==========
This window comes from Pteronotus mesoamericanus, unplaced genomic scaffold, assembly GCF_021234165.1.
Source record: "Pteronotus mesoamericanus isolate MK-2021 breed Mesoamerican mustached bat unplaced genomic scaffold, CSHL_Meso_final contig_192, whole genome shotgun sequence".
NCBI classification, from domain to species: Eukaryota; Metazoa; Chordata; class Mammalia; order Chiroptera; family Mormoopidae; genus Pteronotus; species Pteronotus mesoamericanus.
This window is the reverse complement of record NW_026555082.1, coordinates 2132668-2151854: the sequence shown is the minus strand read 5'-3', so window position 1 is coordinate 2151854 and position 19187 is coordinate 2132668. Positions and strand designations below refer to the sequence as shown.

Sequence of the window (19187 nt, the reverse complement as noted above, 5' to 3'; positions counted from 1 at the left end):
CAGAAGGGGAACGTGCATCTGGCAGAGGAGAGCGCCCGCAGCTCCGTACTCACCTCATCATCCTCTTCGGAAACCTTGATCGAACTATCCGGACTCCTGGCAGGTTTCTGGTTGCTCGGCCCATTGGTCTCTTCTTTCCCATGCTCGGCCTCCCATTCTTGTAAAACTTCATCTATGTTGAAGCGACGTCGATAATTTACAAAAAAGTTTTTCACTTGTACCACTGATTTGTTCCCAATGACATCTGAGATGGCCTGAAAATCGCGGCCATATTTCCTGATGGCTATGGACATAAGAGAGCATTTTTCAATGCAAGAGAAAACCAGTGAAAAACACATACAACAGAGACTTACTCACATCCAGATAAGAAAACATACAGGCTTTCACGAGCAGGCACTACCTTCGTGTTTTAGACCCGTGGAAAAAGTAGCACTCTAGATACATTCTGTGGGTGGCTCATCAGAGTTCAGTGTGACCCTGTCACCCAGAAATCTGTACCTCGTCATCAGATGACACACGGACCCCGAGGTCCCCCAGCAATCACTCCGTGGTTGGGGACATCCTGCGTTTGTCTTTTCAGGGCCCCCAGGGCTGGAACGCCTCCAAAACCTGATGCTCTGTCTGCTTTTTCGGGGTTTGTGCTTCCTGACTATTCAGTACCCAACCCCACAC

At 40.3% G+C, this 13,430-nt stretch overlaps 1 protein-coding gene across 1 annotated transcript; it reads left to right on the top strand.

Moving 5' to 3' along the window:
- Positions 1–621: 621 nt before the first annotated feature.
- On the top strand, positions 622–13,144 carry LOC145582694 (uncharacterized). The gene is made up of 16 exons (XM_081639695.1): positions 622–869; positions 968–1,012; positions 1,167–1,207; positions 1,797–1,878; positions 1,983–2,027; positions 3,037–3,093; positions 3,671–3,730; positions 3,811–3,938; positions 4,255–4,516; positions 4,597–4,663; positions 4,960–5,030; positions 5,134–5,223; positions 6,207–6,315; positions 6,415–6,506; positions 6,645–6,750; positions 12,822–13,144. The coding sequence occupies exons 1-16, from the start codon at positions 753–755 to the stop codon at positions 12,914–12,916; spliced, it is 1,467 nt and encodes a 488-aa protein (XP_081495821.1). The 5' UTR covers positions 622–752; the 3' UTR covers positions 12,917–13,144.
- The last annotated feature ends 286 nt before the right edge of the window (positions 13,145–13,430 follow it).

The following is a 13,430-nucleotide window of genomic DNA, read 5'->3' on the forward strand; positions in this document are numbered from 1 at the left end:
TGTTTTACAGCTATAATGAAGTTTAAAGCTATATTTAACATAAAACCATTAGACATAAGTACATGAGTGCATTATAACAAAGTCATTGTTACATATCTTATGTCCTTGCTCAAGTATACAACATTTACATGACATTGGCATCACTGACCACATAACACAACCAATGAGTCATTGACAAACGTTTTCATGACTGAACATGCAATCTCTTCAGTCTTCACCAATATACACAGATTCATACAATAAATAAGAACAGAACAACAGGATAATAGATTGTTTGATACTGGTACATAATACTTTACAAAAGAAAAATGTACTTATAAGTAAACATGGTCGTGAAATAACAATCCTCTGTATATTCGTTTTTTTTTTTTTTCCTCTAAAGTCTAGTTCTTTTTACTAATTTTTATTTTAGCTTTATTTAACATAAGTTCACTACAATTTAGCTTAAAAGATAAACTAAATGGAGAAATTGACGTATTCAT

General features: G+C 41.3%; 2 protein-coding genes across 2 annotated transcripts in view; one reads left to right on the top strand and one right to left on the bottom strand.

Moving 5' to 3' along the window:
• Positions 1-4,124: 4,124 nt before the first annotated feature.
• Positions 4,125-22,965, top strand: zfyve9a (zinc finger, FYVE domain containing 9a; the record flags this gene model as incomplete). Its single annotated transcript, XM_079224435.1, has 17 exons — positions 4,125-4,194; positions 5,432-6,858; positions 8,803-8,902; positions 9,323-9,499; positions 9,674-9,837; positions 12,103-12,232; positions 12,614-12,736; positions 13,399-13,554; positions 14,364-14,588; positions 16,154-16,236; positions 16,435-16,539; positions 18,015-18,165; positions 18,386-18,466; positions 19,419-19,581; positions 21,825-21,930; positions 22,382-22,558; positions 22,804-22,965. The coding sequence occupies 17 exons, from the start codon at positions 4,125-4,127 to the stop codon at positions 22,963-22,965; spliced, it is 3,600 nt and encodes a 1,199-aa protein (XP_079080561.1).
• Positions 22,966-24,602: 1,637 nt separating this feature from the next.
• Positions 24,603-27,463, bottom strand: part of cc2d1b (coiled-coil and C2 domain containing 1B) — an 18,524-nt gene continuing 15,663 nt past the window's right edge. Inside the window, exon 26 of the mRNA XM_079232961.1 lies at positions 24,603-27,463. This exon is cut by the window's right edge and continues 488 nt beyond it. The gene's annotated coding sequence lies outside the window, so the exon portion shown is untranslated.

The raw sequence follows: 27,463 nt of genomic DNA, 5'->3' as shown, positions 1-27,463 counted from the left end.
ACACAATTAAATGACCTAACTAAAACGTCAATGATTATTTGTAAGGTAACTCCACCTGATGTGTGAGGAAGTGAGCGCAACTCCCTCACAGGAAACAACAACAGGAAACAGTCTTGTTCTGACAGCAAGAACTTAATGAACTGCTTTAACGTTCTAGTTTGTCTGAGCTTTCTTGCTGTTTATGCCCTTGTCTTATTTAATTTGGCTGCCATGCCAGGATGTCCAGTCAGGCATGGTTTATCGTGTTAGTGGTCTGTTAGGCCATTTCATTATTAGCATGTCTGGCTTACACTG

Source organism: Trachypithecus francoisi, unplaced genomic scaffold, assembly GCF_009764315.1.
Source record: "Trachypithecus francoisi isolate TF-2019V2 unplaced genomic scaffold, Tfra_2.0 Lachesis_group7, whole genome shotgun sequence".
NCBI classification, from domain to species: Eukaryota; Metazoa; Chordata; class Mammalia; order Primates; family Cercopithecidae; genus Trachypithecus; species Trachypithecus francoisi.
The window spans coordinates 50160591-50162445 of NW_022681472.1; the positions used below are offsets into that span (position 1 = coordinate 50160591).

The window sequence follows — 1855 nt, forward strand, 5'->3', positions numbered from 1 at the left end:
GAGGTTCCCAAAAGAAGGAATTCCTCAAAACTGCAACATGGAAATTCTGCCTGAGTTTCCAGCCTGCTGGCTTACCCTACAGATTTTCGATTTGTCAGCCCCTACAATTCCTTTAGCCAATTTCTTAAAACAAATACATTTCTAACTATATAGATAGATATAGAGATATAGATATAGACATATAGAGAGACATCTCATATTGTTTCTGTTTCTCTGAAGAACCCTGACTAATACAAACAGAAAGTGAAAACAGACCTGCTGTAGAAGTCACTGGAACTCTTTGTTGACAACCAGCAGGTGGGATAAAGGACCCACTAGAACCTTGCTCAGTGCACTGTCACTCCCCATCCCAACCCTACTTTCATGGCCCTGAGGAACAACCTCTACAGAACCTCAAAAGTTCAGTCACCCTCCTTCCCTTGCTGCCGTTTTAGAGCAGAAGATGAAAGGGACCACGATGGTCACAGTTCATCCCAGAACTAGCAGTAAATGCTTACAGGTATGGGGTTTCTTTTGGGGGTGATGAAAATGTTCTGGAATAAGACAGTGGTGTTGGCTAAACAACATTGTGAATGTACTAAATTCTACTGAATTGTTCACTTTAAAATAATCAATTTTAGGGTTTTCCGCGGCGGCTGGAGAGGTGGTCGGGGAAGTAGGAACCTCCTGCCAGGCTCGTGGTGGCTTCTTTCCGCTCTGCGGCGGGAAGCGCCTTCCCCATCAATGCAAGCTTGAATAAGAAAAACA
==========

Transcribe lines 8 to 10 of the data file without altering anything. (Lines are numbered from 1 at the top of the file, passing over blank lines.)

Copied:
Moving 5' to 3' along the window:
- Positions 1–621: 621 nt before the first annotated feature.
- On the top strand, positions 622–13,144 carry LOC145582694 (uncharacterized). The gene is made up of 16 exons (XM_081639695.1): positions 622–869; positions 968–1,012; positions 1,167–1,207; positions 1,797–1,878; positions 1,983–2,027; positions 3,037–3,093; positions 3,671–3,730; positions 3,811–3,938; positions 4,255–4,516; positions 4,597–4,663; positions 4,960–5,030; positions 5,134–5,223; positions 6,207–6,315; positions 6,415–6,506; positions 6,645–6,750; positions 12,822–13,144. The coding sequence occupies exons 1-16, from the start codon at positions 753–755 to the stop codon at positions 12,914–12,916; spliced, it is 1,467 nt and encodes a 488-aa protein (XP_081495821.1). The 5' UTR covers positions 622–752; the 3' UTR covers positions 12,917–13,144.